No! It is however illegal to allow the plant to grow and spread onto neighbouring properties. You are also legally able to treat the plant yourself but remember there is no quick fix when treating Japanese Knotweed so be prepared for a lot of patience and perseverance. We advise however that you get your Japanese Knotweed under control ASAP with a management plan from an approved contractor.
In most cases yes. We have found that the majority of mortgage companies are happy to lend if there is a 10 year management plan and 10 year Insurance Backed Guarantee in place which is being carried out by a Property Care Association approved contractor like Savage Gardens. Always check with your mortgage lender first though.
No the seeds very very rarely germinate. The plant is spread through the rhizome (roots) underground and a very small amount of rhizome is needed for this to happen. The canes in summer if given the right conditions could cause the plant to spread but the leaves and winter canes are unable to reproduce.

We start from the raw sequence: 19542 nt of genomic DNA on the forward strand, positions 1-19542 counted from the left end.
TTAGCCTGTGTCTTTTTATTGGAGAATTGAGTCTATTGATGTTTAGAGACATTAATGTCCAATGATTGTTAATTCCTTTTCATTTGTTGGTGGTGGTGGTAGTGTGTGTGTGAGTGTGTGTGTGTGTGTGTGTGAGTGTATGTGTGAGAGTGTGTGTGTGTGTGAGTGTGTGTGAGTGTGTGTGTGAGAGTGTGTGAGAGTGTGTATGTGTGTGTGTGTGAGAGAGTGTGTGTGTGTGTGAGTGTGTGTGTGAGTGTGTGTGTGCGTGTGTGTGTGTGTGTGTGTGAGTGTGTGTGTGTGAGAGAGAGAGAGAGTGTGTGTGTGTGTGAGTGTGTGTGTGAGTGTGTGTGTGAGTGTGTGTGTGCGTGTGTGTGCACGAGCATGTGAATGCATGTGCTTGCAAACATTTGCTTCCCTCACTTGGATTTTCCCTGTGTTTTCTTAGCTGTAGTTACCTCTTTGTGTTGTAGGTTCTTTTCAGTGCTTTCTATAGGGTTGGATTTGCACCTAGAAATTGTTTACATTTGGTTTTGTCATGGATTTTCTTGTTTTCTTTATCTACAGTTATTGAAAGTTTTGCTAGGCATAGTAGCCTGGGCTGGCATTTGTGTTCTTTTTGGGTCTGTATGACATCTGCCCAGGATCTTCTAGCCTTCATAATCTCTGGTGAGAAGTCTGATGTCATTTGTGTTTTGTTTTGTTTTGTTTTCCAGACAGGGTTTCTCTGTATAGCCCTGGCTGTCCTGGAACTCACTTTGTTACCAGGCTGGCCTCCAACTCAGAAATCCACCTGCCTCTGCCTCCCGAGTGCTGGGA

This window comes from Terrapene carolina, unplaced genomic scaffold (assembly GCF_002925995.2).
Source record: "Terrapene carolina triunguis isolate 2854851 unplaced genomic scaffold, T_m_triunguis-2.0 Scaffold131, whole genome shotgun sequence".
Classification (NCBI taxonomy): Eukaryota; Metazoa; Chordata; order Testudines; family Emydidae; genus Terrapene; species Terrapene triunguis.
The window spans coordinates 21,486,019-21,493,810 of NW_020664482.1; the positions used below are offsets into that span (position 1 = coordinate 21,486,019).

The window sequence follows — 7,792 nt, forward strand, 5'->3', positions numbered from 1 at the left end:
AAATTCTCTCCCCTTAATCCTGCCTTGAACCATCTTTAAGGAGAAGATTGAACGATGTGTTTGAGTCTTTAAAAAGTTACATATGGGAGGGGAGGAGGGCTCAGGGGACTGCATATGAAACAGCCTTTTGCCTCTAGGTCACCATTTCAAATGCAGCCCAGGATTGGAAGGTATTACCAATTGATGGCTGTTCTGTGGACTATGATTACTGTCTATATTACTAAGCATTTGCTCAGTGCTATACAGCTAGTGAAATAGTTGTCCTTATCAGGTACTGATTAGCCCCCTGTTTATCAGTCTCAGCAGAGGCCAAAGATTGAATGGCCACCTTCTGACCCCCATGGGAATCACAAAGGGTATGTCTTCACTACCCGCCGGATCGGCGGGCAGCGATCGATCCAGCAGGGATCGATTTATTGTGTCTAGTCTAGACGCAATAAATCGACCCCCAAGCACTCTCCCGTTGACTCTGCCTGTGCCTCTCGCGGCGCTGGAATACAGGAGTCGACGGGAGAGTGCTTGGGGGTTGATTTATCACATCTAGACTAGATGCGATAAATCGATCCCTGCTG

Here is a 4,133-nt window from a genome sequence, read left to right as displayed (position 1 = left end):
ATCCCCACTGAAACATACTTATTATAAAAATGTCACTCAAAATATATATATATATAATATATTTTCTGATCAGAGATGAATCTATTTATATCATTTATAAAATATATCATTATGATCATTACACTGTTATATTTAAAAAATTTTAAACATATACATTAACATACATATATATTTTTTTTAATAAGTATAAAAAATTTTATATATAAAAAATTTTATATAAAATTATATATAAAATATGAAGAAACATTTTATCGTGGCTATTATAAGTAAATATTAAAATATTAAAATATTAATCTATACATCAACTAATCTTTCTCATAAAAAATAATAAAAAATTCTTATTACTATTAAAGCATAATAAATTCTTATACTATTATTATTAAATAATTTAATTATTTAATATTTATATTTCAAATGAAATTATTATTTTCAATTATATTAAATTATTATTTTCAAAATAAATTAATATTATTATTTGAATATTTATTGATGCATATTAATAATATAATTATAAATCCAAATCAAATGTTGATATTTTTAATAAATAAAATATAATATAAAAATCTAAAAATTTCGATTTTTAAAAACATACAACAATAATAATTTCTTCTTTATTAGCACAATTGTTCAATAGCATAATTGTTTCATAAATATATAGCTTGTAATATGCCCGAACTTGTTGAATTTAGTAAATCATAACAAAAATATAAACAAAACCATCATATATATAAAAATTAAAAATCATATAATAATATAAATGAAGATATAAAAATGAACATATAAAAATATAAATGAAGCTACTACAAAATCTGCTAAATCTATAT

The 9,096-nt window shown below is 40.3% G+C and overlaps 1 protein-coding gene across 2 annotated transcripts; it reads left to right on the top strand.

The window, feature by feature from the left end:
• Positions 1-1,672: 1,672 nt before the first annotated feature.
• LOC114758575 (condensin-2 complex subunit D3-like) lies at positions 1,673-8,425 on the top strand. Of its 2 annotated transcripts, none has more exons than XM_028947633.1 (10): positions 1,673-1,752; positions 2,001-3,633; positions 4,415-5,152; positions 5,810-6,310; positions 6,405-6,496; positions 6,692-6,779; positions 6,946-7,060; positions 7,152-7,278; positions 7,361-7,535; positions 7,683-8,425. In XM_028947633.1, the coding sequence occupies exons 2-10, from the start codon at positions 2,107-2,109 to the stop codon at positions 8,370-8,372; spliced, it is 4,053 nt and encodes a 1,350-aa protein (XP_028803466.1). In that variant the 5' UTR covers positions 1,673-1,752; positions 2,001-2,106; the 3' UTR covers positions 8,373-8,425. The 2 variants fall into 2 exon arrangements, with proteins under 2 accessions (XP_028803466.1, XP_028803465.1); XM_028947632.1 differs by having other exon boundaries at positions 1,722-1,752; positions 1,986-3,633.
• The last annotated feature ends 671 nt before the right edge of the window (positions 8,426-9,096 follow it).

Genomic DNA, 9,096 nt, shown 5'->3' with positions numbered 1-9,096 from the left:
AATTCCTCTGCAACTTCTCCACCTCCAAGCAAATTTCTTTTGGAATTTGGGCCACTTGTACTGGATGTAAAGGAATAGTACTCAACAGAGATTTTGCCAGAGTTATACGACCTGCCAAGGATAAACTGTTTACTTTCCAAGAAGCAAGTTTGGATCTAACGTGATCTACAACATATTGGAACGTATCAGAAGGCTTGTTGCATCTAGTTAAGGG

The plant isn't poisonous and the new growth shoots are edible, although we haven't tried it! We don't recommend taking any home as it is illegal to transport Japanese Knotweed without the correct licences and the only destination should be an Authorised Waste Disposal Facility.
You are legally allowed to treat, cut or burn your own Japanese Knotweed in your own garden but care should be taken to understand how the plant spreads so you do not cause this and make the situation worse. There is also a lot of legislation surrounding the plant. So do not compost the Japanese Knotweed or take any cuttings to your local waste tip which is highly illegal. It is best to incinerate any Japanese Knotweed waste you may have, but check the local bylaws with regards burning and bonfires.
All our operators are licenced and trained to use herbicides in a safe and controlled manner via NPTC. This is for our own safety and for the public and environment around us. The herbicide we use is safe but we recommend for precaution that any pets and children are kept away from the treated area for approximately 1 hour following herbicide application, so that the product can completely dry to the plant.
This guidance has been withdrawn from use in 2016 because the Environment Agency no longer provides best practice guidance. See guidance on preventing harmful weeds and invasive non-native plants spreading weeds for information on controlling specific plants.